He might rue the day he longed for such a renaissance. But Ambassador LeBaron has no doubt imbibed many prevailing historical myths — tolerant Muslim Spain; tolerant Ottoman Empire; 1001 Muslim inventions; the conflict between Israel and the Palestinian Arabs is over land, and has nothing to do with Islam’s antisemitism and jihad doctrine; jihad is an interior spiritual struggle, and more — that have led him to this view. No one has told him, and he has never read, about the jihad imperative to wage war against and subjugate unbelievers, or about the fact that non-Muslims have never enjoyed and can never enjoy equality of rights with Muslims in an Islamic state. So absent all that, what’s not to like about an Islamic renaissance?
“U.S. Ambassador Joseph LeBaron: ‘The Arab Spring is the Start of a Long, Uncertain Path to Structural Change in the Middle East,'” from Arabic Knowledge@Wharton, June 28:
[…] Arabic Knowledge@Wharton: What myths about the Middle East has the Arab Spring dispelled?
LeBaron: I think that the biggest myth is the centrality of the Palestinian-Israeli issue to the region. What we saw, first in Tunisia and then elsewhere, was extraordinarily revealing: Arabs focused on Arab issues in Arab states without reference to the United States, or Israel, or foreign policy. The focus was not outward but inward, on governance, the relationship between government and its citizens, on domestic reform associated with government, social justice, human rights, and the freedom of expression. That was extraordinary.
For decades, the assumption both inside and outside the region has been that the key to peace and stability in the region was a solution to the Palestinian-Israeli issue. But what 2011 has showed us is there are other issues of structural importance to peace and security in the Middle East.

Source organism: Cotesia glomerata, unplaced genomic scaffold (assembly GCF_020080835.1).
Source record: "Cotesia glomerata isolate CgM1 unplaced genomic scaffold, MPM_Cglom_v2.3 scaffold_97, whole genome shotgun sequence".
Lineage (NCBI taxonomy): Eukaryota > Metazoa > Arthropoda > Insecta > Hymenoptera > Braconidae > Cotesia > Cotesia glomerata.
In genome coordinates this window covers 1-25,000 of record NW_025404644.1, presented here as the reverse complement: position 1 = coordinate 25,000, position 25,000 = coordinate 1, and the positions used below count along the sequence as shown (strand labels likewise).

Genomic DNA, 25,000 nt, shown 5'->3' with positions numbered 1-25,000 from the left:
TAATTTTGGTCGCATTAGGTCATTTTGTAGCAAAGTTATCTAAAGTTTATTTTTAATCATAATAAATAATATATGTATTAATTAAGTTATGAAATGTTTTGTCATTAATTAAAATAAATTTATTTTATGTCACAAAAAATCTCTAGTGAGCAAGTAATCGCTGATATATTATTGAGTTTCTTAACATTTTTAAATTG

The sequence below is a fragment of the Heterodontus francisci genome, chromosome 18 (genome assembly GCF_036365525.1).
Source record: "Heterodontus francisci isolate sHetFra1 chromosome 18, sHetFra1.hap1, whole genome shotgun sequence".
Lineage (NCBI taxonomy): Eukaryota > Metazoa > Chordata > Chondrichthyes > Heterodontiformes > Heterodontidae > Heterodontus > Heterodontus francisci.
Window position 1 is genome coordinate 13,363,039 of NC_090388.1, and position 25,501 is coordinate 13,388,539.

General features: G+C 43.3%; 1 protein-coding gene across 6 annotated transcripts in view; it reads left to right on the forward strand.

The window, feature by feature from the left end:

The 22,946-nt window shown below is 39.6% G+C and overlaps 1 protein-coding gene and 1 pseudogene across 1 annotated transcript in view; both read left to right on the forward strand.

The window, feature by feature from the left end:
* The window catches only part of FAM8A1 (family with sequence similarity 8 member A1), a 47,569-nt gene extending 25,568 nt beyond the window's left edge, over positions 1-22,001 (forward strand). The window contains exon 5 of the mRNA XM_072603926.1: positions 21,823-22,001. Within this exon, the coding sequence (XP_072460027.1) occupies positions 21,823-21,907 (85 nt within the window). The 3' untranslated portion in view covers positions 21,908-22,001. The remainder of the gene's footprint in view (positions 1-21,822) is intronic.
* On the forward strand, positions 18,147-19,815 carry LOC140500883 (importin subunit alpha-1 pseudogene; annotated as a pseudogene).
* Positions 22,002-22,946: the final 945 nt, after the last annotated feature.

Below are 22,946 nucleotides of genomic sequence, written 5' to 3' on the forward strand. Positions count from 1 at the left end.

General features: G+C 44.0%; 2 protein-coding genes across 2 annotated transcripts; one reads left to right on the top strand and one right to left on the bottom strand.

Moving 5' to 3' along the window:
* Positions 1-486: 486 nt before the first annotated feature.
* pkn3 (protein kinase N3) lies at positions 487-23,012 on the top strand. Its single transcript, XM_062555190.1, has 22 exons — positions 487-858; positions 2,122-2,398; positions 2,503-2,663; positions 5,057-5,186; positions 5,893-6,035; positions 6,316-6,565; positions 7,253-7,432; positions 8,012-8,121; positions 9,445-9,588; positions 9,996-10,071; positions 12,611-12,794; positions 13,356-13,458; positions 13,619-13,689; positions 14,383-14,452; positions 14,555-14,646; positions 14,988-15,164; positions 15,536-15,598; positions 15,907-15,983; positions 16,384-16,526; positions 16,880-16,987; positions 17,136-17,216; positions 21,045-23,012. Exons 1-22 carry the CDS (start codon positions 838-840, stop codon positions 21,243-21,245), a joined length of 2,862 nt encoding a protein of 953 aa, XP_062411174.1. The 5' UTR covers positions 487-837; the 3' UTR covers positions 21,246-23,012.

Of course, there’s great interest in the Palestinian-Israeli issue throughout the region. But the region moves in response to things far beyond this single issue that so convulses the Levant. If you look at the region, from Morocco to the Gulf, you’ll see that other important forces are at play. We cannot ignore those. […]
Arabic Knowledge@Wharton: Most of the oil-rich Gulf nations are trying to reduce their economic dependence on natural resources. What’s your sense of that transition and where you do see it going?
LeBaron: Let me give you a 30-year perspective. Since I first came to the Gulf in 1980, I have seen the Gulf states pursue a pattern of growth that is leading, whether consciously or unconsciously, towards a highly ambitious goal: a renaissance of Arab and Islamic thought in science and technology. It’s extraordinary, actually. The amazing thing is that both the resources and, increasingly, the vision are there to accomplish this renaissance….